Palindromes (2004)


Films are easy, but that’s only because they’re hard. They’re easy because you can put them on and no matter the film, whether it is a light piece of popcorn fare or an intense vertiginious dizzying rollercoaster through the very depths of human experience, everyone (with exceptions) gets the same assembled piece of film to draw from, the same well to drink from. Hundreds and thousands of individual choices; lines, shots, sound effects, takes and performances, they all sculpt a film from thin air, from a story inside someone’s head to a written, formatted text, to an audio-visual chain/superstructure which is packaged and shown and most importantly, seen.

But they’re hard, films are not the same. The eyes and minds of the world are many, and the films which are sculpted into being are not always of the same shape, the same order, the same schools of thought or design. Films are experiences which resonate with people, and the resonations that ripple outward from any film great or small affect people differently. And those affects are not simple and isolated, but films often evoke a great deal of perspectives, feelings, and movements simultaneously, engaging like an explosive rippling out onto the suspecting and unsuspecting alike.

So we come to Palindromes (2004, Dir. Todd Solondz).

I’m struggling already with Palindromes, simply because I always feel that no matter what I write about it, I’m not properly capturing the vertigo-inducing complexities of it. In short, Aviva (played by eight different actresses of race, gender, and age) is a 13 year old Jewish girl, who wants to have a baby, and falls into a dark Americana labyrinth, crossing the landscape and the people in a journey which stares unblinking into a world of abortion,  Christian evangelicism, and underage and pedophilic sexual encounters. Aviva travels down a polluted river, and stares innocently into it for most of the film’s runtime.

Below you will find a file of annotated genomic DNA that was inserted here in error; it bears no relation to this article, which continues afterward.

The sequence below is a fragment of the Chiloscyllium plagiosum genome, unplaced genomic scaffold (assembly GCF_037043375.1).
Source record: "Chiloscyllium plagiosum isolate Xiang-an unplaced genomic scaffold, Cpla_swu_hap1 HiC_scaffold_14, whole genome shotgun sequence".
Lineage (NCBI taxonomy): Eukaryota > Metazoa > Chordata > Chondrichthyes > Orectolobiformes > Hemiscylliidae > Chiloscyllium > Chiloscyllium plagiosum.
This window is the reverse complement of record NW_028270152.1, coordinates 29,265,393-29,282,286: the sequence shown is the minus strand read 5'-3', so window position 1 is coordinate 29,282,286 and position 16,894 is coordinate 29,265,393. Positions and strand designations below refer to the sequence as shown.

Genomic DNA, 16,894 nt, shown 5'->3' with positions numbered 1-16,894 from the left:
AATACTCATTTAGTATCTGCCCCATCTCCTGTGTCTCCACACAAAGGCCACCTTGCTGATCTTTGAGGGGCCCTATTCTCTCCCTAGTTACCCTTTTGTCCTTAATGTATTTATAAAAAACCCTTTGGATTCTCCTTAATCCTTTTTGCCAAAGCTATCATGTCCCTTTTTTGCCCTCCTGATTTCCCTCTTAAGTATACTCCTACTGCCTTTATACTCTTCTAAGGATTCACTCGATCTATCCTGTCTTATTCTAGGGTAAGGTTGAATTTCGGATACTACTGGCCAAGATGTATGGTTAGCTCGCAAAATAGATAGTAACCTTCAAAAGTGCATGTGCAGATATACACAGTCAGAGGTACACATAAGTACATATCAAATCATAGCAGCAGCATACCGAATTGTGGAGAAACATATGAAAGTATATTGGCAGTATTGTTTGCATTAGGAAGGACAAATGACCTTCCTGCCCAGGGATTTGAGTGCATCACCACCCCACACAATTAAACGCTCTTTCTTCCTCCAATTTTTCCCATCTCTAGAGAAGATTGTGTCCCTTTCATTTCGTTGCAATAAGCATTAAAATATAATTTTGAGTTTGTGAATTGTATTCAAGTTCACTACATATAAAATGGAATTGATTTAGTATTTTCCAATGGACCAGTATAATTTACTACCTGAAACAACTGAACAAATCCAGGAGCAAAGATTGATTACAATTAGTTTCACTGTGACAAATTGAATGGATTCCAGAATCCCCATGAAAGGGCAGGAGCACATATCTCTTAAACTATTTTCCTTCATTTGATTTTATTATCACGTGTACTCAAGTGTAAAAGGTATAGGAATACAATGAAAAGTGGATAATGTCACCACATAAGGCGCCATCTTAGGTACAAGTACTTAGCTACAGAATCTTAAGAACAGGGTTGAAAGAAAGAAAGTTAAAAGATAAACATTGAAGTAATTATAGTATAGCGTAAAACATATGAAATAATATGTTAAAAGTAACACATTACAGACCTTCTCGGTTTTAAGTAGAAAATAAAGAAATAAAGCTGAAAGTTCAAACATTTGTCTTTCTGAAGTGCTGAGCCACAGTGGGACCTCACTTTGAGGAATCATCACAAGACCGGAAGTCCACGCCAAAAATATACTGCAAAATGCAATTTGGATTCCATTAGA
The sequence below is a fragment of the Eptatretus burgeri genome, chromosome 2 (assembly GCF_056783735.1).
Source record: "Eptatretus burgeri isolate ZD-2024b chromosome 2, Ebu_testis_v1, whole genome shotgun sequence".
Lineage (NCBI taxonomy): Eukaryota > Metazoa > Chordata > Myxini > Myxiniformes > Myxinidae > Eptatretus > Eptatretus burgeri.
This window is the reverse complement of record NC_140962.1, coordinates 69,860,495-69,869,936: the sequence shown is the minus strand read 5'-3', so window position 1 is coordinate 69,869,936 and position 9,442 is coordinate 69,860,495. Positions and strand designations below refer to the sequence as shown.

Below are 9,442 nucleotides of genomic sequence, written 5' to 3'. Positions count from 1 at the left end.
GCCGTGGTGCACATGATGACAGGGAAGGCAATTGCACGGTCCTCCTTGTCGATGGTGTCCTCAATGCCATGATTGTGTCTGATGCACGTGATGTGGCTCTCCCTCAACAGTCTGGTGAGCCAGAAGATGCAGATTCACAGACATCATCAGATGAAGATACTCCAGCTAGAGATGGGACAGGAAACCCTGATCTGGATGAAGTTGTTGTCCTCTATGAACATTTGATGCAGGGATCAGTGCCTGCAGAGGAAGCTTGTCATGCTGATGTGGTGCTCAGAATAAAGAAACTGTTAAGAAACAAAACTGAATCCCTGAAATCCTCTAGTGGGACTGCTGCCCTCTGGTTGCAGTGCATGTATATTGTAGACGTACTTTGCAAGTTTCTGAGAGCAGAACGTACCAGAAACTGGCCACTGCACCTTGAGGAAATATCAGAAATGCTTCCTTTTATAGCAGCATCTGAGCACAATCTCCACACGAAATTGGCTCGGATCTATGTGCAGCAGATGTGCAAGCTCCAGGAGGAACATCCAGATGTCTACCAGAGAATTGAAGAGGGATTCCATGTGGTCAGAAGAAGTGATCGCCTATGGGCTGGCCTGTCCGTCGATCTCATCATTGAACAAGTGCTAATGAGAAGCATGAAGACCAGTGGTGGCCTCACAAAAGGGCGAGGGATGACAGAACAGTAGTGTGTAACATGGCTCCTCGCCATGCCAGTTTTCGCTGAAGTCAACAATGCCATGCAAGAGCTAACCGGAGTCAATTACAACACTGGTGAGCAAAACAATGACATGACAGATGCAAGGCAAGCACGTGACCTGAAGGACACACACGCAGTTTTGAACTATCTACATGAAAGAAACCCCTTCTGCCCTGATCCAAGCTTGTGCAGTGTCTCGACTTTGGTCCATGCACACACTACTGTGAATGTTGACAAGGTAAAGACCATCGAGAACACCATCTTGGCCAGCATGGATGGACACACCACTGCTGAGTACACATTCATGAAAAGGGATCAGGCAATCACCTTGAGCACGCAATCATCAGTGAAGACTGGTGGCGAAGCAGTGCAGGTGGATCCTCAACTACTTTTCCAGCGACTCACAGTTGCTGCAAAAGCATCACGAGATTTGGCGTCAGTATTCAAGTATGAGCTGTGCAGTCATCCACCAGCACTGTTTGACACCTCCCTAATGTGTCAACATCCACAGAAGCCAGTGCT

Having Aviva played by different actresses is the film’s mechanical wondershow for the audiences, forcing most people to interact with a constructed film world which people rarely encounter. The film’s construction forces you to keep Aviva constant even as everything about her physical appearance changes. It creates a relationship to the film which at once distances you and brings you closer. Watching different physical bodies portray the same character created more than just an internal resonance with Aviva, it pushed me to start thinking about how we can carry different versions of ourselves inside us. How our past selves can stay with us, old clothes stuffed inside the new ones. The film never does more than wryly comment on the technique once or twice, and by taking itself seriously it punishes an audience which would like to turn its head, to try and create some distance from the uncomfortable closeness to the dark heart of America.

Because portraying the world through Aviva’s eyes and truly being committed to it, means experiencing her world without the kind of moral stabilisers and framework that the adults would like to believe they possess (which sometimes they do, sometimes). Aviva is a child, and Solondz was never interested in constructing a how-to-guide for society why all of the things Aviva sees are wrong. In fact, Solondz stays truthful to Aviva’s point of view in that as a child, it is often hard to fully understand why adults do the things they do, and the consequences of their actions. This leads to what feels at first like a moral vacuum, as Solondz’s script doesn’t blink at how truly ugly life can be, but also leads to a perspective of life from inside what society has deemed evil as it is experienced in life. The unplanned pregnancy is an act which nearly tears Aviva’s family apart, and the ironic cruelty of events after is not a replacement for being confronted with the murky murky depths of human life.